“The Dalai Lama: Scientist” is a Buddhist-sanctioned and produced documentary about the leader of Tibetan Buddhism’s lifelong fascination with science, and how he’s brought scientists and Buddhist scholars together to highlight shared ways of thinking, philosophizing and looking at the world.
These “dialogues” involve leaders in everything from physics and neuroscience to quantum computation and psychology summoned to an audience with the Dalai Lama, public discussions (videotaped) going back decades.
Scientist after scientist speaks about the stereotype he (almost all are men) had in their mind about what this meeting and chat would be like — a mystical religious figure from the Far East, “transcendental…inscrutable,” a man who claims (the film leaves no room for doubt on this) to be the reincarnated Dalai Lama, chatting about atoms, The Big Bang Theory and the mind.
The credentialed experts all profess to be impressed, and if there’s one overriding positive message of “The Dalai Lama: Scientist” it’s the celebration of lifelong learning. Since childhood, the Lama says he’s been curious about the world, tinkering by taking apart his toys, challenging his tutors about cosmology and the like once he was selected to be the leader of Tibetan Buddhism. He makes observations and asks questions of the scientists of a caliber that don’t embarrass him. And he seeks common ground — places where Buddhist teachings (at least under his regime) jibe with The Scientific Method.
The Nobel Peace Prize winner muses that he might have been an electrician or some sort of engineer had fate not intervened. With that laugh and that curiosity, he’d have been a helluva talk show host.
But this Buddhist-sanctioned hagiography, using animated and news footage flashbacks, complete with history of every Chinese assault on Tibet and the Dalai Lama’s reputation, puts you on your guard early on.
As a teen, he visited a Chinese hydro project in the early 1950s. He asked questions there, he recalls.
“I think I was the only person there who fully understood how it works.”
Say what? Where’ve we heard that, on a daily basis, over the past four years?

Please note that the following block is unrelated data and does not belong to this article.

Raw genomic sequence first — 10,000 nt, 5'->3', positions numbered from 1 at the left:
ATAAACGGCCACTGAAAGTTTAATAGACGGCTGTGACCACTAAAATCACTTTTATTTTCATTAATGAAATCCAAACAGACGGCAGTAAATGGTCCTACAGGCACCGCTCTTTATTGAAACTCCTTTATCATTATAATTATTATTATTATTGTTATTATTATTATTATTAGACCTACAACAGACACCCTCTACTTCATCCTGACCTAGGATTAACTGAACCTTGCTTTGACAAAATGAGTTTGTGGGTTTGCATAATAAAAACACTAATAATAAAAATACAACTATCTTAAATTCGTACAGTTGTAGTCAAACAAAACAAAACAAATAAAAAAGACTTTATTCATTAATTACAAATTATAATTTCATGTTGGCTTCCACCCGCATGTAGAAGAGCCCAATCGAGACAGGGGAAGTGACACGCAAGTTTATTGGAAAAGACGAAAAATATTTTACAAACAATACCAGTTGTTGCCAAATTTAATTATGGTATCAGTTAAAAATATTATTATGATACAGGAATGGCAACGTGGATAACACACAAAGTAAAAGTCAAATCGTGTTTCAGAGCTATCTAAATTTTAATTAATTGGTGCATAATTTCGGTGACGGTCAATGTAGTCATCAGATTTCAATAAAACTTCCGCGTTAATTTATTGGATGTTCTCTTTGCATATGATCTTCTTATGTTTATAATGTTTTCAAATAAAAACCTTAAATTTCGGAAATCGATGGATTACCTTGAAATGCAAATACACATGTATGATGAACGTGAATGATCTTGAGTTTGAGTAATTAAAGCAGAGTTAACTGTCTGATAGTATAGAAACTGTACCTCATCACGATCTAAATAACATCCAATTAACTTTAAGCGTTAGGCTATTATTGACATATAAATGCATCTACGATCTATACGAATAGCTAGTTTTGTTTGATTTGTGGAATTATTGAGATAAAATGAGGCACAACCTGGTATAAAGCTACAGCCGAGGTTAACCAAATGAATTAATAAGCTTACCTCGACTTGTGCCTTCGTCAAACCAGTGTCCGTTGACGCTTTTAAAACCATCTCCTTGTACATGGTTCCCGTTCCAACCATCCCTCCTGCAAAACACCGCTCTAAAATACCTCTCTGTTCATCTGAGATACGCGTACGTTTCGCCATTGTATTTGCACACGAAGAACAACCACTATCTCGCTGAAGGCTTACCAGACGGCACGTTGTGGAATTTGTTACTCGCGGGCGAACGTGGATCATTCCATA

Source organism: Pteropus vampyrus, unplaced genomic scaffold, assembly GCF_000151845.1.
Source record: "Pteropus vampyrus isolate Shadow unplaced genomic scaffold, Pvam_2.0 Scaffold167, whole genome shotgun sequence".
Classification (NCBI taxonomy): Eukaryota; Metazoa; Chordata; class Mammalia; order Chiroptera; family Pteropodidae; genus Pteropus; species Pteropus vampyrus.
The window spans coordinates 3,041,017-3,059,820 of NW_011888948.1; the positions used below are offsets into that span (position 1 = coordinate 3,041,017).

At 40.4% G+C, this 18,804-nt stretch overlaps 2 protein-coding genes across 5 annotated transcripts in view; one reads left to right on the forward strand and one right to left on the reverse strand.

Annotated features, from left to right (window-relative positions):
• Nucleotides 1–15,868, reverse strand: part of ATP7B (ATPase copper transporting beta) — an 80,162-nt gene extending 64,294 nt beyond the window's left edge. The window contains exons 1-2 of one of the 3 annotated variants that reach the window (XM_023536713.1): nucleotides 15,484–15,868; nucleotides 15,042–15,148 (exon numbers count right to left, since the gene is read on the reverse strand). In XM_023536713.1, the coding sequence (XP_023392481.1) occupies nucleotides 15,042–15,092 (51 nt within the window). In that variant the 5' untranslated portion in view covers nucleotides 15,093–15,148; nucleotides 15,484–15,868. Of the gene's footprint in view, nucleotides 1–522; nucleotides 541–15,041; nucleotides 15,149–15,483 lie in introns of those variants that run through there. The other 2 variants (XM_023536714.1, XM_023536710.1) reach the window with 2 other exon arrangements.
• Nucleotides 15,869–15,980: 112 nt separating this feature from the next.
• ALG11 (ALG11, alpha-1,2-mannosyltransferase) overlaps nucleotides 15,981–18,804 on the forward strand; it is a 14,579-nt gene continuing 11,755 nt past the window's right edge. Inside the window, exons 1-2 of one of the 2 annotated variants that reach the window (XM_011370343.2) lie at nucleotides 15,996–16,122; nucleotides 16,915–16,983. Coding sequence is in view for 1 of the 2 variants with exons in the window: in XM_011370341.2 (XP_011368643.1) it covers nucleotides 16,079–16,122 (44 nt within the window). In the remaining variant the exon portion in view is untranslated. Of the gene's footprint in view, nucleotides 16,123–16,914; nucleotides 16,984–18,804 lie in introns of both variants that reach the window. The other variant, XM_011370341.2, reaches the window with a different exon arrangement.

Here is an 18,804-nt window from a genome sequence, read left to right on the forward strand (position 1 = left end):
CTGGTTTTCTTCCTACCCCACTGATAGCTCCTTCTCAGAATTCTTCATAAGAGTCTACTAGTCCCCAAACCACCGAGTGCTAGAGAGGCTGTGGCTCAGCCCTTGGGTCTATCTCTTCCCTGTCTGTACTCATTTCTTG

Try to verify some of the claims made here, the Power Point connections between science’s view of how the universe began and how it works and how, “Hey, that’s what the Buddha/BUDDHISM teaches” connects to that, and every online search leads you to some officially sanctioned Buddhist website, some of the pieces written by Uma Thurman’s dad (highest ranking American Buddhist).
I kept thinking of Michael Constantine’s character in “My Big Fat Greek Wedding.” Magically, EVERY thing in science is verifiable by Buddhist teachings.
So take a lot of what this dry, somewhat pedantic film asserts with a grain of salt. Or two. He seems like a decent man, and there’s genuine research grappling with how the mind functions under Buddhist meditation and the psychology of compassion, which has long been his Message to the World.
But “Scientist” comes off as something of an over-reach. Dawn Gifford Engle’s film never, for more than a few seconds, lets us forget how self-serving it is. Its many “See? Buddhism has the same answers, Buddhism has ALL the answers” moments feel contrived. However benign the intent — getting science added to monastery curricula, turning out Buddhist science teachers for India and Asia — there’s still self-serving lily-gilding going on here.
And while “Deep thinkers meet and discuss deep thinking” feels like a more accurate title, getting that to fit on a DVD box was always going to be a graphic design challenge.
MPAA Rating: Unrated
Cast: The Dalai Lama, David Bohm, Paul Ekman, Steven Chu, Arthur Zajonc, Francisco Varela
Credits: Directed by Dawn Gifford Engle. A Gravitas release.
Running time: 1:34